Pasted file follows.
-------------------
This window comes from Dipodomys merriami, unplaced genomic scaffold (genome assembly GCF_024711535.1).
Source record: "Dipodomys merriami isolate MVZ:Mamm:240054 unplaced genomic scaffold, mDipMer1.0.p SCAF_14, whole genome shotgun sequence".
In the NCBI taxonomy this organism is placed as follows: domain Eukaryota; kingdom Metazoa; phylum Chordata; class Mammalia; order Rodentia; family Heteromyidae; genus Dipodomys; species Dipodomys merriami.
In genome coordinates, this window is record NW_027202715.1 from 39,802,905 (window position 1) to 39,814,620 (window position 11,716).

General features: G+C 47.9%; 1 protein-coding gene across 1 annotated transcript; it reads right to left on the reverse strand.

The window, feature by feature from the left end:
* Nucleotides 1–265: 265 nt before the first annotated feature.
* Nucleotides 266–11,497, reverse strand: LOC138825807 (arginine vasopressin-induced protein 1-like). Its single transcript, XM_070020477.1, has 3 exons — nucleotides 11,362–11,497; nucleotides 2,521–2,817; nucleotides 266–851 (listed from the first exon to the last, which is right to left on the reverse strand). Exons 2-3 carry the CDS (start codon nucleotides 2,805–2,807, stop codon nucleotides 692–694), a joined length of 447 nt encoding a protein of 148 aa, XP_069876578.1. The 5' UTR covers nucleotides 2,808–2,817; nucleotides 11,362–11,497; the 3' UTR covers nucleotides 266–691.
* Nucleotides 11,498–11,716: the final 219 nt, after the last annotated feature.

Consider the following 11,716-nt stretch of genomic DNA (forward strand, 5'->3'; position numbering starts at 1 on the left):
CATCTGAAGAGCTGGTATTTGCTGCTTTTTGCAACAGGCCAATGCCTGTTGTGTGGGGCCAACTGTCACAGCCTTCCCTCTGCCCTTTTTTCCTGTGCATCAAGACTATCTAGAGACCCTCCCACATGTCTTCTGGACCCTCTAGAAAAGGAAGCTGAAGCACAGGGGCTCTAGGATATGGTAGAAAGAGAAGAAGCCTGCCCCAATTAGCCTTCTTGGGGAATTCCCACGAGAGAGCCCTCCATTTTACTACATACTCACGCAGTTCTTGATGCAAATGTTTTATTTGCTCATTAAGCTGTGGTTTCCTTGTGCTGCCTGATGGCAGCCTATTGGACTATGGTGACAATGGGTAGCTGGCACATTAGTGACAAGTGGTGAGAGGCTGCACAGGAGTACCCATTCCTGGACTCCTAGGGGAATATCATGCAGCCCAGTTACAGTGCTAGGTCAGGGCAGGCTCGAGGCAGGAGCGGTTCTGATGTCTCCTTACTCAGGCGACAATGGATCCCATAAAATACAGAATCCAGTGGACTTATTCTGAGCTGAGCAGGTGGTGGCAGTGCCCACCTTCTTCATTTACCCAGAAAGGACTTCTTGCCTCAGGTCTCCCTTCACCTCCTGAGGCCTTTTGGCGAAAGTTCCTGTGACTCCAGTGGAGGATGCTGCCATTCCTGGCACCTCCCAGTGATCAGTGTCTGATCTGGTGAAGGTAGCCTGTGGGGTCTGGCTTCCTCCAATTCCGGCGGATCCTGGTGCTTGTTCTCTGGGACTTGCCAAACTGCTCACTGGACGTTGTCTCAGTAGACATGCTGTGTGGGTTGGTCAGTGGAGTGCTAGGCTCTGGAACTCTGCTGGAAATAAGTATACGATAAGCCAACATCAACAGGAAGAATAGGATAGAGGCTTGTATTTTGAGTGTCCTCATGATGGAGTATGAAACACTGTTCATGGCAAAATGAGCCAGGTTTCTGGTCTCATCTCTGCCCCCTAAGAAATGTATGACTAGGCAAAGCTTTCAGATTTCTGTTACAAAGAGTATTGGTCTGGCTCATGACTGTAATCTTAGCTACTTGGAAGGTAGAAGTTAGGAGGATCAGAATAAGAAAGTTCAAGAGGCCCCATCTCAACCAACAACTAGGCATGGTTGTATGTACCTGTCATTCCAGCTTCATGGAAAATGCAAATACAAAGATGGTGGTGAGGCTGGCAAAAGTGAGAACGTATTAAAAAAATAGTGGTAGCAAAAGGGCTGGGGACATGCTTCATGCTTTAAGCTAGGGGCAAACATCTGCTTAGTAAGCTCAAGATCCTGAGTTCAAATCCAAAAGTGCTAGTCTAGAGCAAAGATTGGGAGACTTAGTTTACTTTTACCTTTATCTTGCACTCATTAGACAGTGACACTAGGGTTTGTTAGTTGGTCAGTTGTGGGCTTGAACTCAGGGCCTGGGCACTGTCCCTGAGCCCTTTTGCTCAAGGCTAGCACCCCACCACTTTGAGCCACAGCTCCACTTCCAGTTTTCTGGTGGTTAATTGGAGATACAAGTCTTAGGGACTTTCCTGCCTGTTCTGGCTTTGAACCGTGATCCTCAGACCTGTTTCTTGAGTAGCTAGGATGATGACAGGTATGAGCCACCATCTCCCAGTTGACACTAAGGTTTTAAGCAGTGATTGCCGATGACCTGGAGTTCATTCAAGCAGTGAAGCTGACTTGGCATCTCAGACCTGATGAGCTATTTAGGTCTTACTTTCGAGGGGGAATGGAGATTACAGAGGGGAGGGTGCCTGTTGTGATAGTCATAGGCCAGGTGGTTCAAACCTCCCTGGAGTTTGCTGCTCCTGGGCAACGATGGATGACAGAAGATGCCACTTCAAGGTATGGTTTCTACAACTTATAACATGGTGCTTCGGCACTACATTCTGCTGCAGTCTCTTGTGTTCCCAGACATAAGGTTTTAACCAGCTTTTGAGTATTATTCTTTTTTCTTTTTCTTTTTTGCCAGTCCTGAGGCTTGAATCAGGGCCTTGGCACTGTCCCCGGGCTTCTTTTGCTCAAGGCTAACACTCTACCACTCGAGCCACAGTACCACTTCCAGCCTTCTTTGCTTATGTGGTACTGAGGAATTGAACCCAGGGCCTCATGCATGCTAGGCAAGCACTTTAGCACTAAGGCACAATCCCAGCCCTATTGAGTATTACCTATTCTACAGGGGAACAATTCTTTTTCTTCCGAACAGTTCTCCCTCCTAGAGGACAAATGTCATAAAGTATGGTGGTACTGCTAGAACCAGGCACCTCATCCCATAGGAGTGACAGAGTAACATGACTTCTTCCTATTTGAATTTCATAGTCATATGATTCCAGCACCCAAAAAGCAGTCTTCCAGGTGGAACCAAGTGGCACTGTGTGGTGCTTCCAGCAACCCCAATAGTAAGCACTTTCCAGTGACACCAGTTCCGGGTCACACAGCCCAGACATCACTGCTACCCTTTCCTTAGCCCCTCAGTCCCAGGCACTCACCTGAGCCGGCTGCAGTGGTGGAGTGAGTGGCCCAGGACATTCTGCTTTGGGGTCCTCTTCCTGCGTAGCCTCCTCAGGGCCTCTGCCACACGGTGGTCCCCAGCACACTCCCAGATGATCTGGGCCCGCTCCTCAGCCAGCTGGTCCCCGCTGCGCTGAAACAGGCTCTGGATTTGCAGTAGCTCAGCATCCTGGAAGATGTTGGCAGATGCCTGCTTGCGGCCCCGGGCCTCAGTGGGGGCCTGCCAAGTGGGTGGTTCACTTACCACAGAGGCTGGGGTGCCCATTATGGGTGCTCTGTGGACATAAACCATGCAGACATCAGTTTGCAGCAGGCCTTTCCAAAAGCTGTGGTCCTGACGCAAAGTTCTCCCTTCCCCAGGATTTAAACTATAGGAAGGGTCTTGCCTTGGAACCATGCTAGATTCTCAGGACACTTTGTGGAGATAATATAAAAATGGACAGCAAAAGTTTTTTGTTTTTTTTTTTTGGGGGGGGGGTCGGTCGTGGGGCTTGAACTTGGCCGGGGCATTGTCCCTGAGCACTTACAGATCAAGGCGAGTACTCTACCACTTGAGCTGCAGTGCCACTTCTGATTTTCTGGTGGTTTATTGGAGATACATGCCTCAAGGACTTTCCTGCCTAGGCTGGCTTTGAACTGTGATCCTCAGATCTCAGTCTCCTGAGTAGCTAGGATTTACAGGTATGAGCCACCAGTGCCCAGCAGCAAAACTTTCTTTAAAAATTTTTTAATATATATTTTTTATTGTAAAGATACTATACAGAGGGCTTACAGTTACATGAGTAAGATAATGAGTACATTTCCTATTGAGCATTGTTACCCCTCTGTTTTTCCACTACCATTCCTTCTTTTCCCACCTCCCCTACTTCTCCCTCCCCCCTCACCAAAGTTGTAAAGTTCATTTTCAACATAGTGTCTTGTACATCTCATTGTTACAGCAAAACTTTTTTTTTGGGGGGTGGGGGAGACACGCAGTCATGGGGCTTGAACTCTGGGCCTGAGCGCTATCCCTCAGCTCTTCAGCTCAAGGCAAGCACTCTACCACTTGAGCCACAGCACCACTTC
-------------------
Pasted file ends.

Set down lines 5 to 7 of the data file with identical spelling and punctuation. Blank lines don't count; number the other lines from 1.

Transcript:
General features: G+C 47.9%; 1 protein-coding gene across 1 annotated transcript; it reads right to left on the reverse strand.

The window, feature by feature from the left end:
* Nucleotides 1–265: 265 nt before the first annotated feature.